Anthony worked on his by himself with very little assistance from me. Michael, on the other hand, required some help. Anthony got half way through and Michael and I got a quarter of the way finished with his before I decided that I had had enough building for the evening.

 

The next morning Anthony's building juices were still flowing. He talked me into letting him finish his kit by himself, instead of waiting until I arrived home from work to help. He ended up finishing it later on that day.

 

I helped Michael with his robot when I arrived home and we finished it off (finally) about two weeks later.

 

Even though I had to delay starting my own, it was so nice seeing them so enthusiastic about building theirs that I didn't mind. In addition, this was a good father/son group/bonding activity. Finally, the fact that I worked with them on theirs first gave me a chance to decide how to attack mine later.

 

(FINALLY - Time to build my own!)

During the weekend following my purchase of the robots I got a chance to start working on my Gundams. I decided to work on both the Wing Gundam and the Gundam Epyon simultaneously.

 

   

 

Since I had detected some minor spaces between the adjoining parts of Anthony's and Michael's kits, along with there existing a general looseness to them, I decided to use some liquid cements on my Gundams. Plastruct Plastic Weld and Tenax-7R were used. Clothespins were used to clamp the pieces together until the glue set.

 

 

The Plastic Weld was used for most of the building. It was applied liberally to the inner alignment pins and holes, along with the edges of the adjoining parts. The Tenax-7R was carefully applied only to a couple additional areas, where gaps still existed after the Plastic Weld was used.

 

The parts to these robots are designed to interlock together with successive parts fitting over the existing assemblies. This is the case with the feet, the legs, the arms and the heads. Because of this, I did not follow the "suggested" assembly steps. Instead, I decided to work on all inner assemblies first, attaching the surrounding outer parts next, and so on.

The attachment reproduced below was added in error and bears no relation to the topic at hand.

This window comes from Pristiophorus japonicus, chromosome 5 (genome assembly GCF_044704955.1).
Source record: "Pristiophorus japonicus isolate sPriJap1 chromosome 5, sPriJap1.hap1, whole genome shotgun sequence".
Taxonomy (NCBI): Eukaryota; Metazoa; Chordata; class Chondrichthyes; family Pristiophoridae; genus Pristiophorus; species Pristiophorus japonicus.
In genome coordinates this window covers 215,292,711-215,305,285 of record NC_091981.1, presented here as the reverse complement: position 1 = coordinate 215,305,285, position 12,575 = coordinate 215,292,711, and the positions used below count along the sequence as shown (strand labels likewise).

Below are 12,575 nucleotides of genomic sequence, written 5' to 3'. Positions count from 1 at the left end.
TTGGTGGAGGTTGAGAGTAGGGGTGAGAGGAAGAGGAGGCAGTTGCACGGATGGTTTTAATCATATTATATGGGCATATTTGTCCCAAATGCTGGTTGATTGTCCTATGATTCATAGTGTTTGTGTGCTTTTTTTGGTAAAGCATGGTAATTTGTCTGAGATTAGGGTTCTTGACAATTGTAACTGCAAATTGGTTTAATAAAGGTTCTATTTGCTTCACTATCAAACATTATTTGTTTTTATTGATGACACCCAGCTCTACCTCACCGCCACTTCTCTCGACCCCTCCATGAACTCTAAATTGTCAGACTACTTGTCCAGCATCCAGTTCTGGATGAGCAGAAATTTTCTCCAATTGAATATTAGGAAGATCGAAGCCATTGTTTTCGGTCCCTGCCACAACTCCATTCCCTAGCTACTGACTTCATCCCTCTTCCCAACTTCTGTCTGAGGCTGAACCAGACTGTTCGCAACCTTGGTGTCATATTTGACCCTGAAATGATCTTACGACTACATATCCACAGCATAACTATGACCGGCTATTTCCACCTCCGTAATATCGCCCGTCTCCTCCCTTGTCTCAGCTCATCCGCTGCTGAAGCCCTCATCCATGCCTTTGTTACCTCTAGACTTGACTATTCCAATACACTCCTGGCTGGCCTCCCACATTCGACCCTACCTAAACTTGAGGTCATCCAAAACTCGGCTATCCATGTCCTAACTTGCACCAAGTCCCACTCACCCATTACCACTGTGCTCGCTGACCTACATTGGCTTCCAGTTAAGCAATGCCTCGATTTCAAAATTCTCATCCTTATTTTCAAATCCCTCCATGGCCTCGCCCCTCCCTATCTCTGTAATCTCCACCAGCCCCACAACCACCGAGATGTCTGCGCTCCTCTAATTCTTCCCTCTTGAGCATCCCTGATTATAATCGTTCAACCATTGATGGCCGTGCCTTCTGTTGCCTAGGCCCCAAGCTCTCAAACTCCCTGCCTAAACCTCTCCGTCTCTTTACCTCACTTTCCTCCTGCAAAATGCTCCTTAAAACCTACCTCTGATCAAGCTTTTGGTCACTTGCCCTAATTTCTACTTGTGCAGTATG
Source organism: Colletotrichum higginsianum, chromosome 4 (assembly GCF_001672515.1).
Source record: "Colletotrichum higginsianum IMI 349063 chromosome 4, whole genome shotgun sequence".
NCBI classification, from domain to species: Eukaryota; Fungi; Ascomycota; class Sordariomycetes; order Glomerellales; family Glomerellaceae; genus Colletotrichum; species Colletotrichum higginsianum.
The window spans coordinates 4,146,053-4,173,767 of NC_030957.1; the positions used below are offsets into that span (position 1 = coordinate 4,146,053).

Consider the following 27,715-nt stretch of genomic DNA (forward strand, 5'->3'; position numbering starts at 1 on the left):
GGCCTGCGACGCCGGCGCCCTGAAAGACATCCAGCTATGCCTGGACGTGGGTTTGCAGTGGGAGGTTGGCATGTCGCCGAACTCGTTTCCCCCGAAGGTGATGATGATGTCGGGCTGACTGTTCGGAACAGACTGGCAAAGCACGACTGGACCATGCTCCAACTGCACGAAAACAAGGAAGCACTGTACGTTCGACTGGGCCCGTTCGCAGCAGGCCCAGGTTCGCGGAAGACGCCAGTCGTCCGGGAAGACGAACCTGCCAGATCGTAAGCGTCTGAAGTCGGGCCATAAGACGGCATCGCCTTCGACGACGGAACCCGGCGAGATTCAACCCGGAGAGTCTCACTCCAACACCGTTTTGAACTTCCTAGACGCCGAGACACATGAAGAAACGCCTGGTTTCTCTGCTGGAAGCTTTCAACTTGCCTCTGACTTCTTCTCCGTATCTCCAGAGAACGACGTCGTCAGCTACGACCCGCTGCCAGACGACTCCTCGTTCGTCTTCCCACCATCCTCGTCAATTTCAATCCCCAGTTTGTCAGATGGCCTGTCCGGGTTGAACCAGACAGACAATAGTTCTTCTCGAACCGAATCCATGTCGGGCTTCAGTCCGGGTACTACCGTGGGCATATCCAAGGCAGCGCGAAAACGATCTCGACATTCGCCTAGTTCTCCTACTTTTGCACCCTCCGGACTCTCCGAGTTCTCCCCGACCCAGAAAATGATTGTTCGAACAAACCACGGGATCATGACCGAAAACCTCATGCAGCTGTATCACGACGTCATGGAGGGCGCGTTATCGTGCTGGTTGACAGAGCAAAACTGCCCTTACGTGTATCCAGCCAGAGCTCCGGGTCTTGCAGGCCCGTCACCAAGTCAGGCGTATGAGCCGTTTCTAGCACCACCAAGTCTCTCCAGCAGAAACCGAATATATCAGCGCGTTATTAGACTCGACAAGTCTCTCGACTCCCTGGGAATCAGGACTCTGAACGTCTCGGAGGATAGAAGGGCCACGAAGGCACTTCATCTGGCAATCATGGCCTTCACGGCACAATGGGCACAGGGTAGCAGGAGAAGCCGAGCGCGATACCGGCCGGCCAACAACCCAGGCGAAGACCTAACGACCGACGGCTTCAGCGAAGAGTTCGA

I ended up achieving a very good fit with the parts. In many cases, the good fitting design combined with the liquid cements completely removed the seams, leaving a smooth transition from one piece to the other. In others, these gaps were only barely noticeable.

 

A number of times I ended up getting some of the glue on the outer surface areas. Fortunately, by quickly using a piece of 300 grit sand paper followed by some 600 grit sand paper, I was able to completely polish out the damaged plastic areas! I was even able to restore the original sheen to the bare plastic in just about all cases, so you couldn't tell that the plastic had been damaged! (I've never been able to do that before!) I don't know what type of plastic Bandi uses, but I really wish other model manufacturers would follow suit and use it as well.

 

Another one of my blunders was the accidental removal of some of the golden yellow coating on one of the wing tips of the Wing Gundam kit. Because of this, I decided to strip off all of the gold/yellow coating and paint it Model Master Gold. I ended up using a liquid called Paint and Decal Removal Solution, by Polly S, to do the job.

 

 

Some liberal applications of this substance to the parts, followed by some soft scrubbing with a Q-tip removed the entire outer coloring.

 

 

After washing these parts in soapy water and air-drying them, I airbrushed the Gold on. This new finish was not quite as shiny as the original. However, it still worked for me.

 

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Copyright 2010 by Anthony I. Wootson. No material may be reproduced without permission. Unauthorized duplication is prohibited.